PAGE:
The grassland biome is the most widespread on Earth. However, scientists still have not yet come to a consensus on how to distinguish this biome from others, so there’s no solid opinion.
Amazing facts about grasslands
- Wildfires can actually be good for the grasslands. Well, not only wildfires – periodic fires, whether they are human-induced or occur spontaneously, are very important to the grassland to ensure that invasive plants do not take over.
- The length of the grass in the grassland biome determines the animal variety. Grasslands with short vegetation usually gave more animal species, because it is harder for predators to hunt without tall grass where they could hide.
- The grassland biome is endangered. Only ~8% of its area worldwide is protected. It means that the rest 92% are in danger of being destroyed and likely turned into a desert or another farmland. Grassland soil is very fertile, and that’s why people keep exploiting it.
- Grasslands in various ecoregions may vary in climate a lot. The hottest ones are located in the Southern hemisphere and have a temperature of up to 86 °F (30 °C). The coldest parts of the grassland biome in the Northern Hemisphere can be extremely cold, the temperature there can drop to -4 °F (-20 °C).
- In northern climates, the vegetation is usually short because these areas have cold winters and dry, hot summers. In southern climates, the grass grows very tall because these areas have warm weather and periods of very wet weather followed by dry weather.
Facts about the grassland biome
- Grasslands are filled with low plants and wildflowers. The amount of rain there is not enough to grow lots of tall trees and produce a forest, but it is enough to not form a desert. However, a few trees still can be found in grasslands as well.
- The grassland biome covers 31–69% of the Earth’s land area. Very different numbers, huh? This is because experts still don’t have certain criteria to distinguish grasslands from other biomes such as savanna, flooded grasslands, temperate grasslands, etc.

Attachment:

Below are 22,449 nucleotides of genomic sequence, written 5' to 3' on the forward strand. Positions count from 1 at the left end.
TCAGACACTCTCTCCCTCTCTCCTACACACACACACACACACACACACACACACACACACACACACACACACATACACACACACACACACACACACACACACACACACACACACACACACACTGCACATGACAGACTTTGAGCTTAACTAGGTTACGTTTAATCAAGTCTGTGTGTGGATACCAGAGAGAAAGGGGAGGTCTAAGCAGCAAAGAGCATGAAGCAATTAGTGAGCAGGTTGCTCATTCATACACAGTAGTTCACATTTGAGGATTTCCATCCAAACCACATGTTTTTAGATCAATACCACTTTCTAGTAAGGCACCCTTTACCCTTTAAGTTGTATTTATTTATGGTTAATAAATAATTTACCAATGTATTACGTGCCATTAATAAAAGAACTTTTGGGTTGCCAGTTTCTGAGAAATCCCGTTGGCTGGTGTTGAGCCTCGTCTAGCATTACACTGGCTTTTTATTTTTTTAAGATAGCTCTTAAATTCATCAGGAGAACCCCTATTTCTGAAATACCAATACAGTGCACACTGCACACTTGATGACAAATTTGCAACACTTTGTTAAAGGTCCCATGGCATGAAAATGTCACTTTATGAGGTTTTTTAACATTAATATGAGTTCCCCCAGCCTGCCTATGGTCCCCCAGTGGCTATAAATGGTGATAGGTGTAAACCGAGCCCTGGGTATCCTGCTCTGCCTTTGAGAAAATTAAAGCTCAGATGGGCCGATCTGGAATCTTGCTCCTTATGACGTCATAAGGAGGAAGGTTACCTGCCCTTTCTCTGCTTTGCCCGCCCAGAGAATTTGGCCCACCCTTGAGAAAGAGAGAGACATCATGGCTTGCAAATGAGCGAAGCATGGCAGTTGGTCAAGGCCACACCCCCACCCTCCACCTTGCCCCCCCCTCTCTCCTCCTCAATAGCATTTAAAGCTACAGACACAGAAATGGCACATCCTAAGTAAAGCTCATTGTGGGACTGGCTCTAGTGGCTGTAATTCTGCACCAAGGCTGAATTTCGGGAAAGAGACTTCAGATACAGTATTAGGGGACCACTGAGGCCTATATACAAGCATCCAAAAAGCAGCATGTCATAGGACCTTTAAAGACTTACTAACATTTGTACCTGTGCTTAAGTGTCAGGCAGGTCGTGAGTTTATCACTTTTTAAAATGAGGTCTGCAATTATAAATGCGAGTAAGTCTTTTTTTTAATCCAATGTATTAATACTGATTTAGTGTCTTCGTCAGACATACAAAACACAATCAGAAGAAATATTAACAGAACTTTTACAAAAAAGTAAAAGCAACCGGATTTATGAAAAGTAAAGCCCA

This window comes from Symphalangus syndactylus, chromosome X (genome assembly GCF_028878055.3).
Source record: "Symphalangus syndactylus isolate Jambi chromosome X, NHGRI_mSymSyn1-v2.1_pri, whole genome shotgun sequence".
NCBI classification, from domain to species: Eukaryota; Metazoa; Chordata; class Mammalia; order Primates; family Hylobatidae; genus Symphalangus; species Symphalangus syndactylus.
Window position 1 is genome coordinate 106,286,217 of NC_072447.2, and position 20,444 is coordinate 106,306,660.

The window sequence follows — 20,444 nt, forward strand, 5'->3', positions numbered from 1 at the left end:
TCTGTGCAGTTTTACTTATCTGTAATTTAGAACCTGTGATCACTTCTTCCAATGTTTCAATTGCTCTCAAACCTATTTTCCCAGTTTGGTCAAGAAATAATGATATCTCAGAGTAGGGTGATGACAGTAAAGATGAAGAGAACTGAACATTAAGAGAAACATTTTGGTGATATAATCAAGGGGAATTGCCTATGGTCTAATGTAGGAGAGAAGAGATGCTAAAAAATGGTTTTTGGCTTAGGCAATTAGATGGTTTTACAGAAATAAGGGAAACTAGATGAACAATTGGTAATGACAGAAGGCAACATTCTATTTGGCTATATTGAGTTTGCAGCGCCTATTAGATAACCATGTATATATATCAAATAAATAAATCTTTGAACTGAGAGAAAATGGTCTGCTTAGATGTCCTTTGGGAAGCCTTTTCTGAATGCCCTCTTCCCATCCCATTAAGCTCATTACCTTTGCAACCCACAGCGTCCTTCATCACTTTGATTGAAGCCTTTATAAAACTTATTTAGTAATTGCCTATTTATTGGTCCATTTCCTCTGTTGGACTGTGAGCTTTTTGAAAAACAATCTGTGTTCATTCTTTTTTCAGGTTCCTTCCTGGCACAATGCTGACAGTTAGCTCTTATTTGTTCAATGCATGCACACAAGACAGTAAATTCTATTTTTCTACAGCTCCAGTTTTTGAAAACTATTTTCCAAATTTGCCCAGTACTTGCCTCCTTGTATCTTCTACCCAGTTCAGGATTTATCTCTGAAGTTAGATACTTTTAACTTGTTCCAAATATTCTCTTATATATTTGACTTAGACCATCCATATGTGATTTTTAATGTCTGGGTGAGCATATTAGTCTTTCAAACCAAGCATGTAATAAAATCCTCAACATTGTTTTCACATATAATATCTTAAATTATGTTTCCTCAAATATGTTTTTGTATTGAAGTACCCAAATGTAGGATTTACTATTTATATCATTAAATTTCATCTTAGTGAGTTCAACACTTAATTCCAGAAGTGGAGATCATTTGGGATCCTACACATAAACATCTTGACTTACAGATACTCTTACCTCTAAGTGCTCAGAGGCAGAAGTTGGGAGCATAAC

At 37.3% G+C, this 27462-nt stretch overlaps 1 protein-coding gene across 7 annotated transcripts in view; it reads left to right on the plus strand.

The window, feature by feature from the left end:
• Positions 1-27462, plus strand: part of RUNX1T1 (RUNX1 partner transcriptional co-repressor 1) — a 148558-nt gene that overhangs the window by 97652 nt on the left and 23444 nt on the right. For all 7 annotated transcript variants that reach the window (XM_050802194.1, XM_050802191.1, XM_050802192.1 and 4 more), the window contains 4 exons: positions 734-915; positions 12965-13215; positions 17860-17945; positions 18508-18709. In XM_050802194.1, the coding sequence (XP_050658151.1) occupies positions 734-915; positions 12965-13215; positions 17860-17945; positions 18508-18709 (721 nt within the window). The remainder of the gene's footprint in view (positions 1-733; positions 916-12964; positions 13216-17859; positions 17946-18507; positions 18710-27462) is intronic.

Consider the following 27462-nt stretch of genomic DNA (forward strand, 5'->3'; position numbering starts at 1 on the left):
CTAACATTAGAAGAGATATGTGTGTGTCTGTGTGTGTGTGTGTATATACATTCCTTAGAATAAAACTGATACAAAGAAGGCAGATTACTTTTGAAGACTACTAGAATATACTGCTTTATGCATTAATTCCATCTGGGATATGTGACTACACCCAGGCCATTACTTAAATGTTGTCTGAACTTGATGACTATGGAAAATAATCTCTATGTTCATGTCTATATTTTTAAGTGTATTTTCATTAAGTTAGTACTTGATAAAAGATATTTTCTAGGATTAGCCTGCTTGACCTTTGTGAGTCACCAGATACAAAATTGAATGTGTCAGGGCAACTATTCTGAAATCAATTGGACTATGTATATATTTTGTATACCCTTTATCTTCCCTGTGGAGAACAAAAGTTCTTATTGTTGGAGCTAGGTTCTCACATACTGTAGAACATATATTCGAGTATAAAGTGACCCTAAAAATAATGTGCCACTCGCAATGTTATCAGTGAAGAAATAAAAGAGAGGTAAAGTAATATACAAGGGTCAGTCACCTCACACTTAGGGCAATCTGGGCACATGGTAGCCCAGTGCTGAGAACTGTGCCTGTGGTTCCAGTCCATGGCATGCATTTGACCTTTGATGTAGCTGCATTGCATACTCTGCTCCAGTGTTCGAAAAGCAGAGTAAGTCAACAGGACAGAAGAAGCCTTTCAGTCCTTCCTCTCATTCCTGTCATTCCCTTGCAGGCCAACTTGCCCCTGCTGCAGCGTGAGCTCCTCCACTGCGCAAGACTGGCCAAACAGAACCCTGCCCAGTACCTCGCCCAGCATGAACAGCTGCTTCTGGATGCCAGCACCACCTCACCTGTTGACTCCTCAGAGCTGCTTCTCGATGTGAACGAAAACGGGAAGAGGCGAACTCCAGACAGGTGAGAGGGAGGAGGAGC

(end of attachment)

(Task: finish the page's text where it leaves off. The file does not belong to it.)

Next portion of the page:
- There are grasslands on all continents of Earth except Antarctica. Generally, they are the largest biome that can be found in all ecoregions on our planet, and they dominate the landscape. Interesting facts: grassland can be natural, semi-natural, and agricultural.
- Tropical and temperate grasslands are two different types. Tropical ones have warm weather all year round, while temperate ones have a warm part of the year and are very cold the rest of the time.
- In South America, grasslands are known as pampas and have a humid climate. In North America, they are called prairies and are found in the Midwestern United States and Canada. The steppes of Russia dominate Eurasia from Ukraine to Siberia. Most African grasslands are actually classified as savannas because individual trees grow on them.
- Almost 90% of the European semi-natural grasslands do not exist anymore due to political and economic reasons. This loss only took place during the 20th century. The ones in Western and Central Europe have almost disappeared completely. There are a few left in Northern Europe. In North America, prairies are disappearing as well, and only 2% still exist.
- The largest animal in the grassland biome in America is the deer. There are also foxes, rabbits, owls, mice, snakes, prairie dogs, and other mammals and reptiles, mostly small ones. Lots of birds, too, but not as many of them as in the forest biome.
- Grasslands are becoming rare. They are often used for agricultural purposes to take advantage of their rich soils. Global warming is also a threat, as rising temperatures are turning many grassland biomes into deserts.
- Since most of the grassland biome has been used for agricultural land, the United States has made efforts to restore pastures by planting grasses in areas previously used for agriculture.
- Grasslands are the cross between desert and forest. As we already know, they will turn into forests if they get too much rain, or into deserts if they get too dry. This is the reason why grasslands are located between forests and deserts: these areas get either more or less rain than the grasslands.